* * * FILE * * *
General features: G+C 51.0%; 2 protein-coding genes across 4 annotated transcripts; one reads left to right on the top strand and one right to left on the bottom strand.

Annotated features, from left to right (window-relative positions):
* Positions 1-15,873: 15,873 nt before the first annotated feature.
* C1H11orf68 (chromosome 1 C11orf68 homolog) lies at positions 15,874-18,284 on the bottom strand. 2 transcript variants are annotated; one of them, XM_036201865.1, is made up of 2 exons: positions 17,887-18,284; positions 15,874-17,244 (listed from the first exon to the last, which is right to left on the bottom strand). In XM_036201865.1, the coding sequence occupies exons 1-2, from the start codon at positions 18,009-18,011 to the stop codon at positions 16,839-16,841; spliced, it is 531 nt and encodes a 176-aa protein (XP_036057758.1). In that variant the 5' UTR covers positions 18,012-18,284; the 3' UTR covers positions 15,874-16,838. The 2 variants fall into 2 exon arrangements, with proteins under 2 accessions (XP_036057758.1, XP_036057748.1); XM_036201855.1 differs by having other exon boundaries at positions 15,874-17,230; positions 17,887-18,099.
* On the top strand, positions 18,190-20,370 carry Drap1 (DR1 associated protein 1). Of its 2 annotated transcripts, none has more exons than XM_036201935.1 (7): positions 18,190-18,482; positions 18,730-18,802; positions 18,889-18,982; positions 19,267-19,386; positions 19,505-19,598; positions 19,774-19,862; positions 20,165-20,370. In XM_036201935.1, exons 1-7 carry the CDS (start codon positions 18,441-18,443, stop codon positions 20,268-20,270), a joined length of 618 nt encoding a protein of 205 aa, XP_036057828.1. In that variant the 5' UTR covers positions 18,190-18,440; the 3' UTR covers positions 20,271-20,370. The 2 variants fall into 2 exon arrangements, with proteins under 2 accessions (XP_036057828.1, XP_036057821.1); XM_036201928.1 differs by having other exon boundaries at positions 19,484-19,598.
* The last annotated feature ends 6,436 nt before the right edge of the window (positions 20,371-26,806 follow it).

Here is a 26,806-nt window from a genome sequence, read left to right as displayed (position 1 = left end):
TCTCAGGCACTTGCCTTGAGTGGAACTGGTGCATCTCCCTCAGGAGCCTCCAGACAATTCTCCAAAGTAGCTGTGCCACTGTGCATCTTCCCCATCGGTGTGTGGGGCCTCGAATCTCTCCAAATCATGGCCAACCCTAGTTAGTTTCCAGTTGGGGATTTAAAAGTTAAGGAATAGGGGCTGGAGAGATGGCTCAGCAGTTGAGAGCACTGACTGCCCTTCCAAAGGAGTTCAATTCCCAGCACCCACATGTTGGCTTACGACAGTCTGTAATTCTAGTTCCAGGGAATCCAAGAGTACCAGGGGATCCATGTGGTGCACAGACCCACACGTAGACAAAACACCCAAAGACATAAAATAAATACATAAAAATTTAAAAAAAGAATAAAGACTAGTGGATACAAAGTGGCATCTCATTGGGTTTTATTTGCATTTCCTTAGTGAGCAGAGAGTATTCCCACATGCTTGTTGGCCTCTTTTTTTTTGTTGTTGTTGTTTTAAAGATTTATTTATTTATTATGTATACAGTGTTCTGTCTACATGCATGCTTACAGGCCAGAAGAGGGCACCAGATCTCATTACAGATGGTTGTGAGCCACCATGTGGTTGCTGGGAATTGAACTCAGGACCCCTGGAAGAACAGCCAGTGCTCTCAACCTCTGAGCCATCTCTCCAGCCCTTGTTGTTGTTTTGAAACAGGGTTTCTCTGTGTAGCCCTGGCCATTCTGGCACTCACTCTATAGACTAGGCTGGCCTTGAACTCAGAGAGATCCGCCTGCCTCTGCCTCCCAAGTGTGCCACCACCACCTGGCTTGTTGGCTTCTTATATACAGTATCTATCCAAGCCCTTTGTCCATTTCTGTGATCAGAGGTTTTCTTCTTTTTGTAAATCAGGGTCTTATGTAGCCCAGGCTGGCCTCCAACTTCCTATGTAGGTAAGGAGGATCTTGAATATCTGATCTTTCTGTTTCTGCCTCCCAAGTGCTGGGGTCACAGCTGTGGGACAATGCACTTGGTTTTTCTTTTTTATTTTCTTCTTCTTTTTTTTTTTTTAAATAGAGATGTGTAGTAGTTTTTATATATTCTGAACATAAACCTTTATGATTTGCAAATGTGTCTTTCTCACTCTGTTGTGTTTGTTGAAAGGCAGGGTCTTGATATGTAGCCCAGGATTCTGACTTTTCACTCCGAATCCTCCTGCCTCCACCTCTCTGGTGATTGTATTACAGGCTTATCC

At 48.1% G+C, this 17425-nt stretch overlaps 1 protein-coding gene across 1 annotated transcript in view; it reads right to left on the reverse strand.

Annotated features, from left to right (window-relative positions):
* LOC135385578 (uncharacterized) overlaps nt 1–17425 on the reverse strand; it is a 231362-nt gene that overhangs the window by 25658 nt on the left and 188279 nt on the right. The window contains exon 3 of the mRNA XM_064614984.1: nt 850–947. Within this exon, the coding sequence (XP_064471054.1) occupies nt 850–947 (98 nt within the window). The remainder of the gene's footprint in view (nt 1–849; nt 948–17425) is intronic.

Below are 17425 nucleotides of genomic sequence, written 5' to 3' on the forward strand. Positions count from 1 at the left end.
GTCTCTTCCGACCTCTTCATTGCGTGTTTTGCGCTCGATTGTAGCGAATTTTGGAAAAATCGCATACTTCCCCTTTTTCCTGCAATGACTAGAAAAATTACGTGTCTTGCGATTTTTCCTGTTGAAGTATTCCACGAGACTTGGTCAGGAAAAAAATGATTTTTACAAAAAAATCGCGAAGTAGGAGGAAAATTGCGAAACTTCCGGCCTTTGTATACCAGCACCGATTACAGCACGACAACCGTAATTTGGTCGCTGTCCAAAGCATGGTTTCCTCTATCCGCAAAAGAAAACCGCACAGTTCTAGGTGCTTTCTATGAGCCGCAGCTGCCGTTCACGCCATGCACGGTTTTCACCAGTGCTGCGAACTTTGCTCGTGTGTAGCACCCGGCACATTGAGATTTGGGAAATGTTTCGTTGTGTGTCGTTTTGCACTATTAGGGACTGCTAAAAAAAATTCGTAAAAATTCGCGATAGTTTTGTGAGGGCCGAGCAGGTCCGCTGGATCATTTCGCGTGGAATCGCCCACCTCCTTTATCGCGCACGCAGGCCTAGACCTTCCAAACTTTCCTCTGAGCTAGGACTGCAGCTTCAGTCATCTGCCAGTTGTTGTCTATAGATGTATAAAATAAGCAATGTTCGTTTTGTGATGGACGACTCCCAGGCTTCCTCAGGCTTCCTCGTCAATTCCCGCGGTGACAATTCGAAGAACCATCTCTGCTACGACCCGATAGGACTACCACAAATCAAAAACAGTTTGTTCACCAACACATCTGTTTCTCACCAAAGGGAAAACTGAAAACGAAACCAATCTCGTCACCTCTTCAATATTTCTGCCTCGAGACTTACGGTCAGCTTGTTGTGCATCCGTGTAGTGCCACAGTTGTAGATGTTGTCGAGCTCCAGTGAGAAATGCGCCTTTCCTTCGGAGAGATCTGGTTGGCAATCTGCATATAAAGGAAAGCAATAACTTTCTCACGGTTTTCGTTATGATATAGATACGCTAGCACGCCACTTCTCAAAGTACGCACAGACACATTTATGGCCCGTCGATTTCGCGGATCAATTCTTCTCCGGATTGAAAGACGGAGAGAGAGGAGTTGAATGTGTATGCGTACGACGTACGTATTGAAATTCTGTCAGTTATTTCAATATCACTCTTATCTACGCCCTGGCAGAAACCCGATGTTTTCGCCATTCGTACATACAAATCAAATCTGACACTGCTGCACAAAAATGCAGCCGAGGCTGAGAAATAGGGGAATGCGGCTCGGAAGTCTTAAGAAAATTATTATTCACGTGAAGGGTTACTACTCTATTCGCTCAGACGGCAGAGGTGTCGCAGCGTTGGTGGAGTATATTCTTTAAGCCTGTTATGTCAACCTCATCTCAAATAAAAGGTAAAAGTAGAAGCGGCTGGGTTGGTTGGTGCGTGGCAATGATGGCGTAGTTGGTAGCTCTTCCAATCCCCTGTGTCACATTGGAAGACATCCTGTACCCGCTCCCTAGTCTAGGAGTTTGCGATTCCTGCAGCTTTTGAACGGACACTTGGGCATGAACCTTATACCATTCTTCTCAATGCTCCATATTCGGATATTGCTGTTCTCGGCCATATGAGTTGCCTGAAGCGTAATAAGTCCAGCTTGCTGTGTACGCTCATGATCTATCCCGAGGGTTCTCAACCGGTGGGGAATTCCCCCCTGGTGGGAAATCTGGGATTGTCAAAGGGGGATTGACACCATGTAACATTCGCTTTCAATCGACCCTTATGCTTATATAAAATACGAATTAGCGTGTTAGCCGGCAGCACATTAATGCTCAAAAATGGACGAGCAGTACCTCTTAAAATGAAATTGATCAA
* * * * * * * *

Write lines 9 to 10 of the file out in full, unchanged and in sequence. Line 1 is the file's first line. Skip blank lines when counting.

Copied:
At 48.1% G+C, this 17425-nt stretch overlaps 1 protein-coding gene across 1 annotated transcript in view; it reads right to left on the reverse strand.

Annotated features, from left to right (window-relative positions):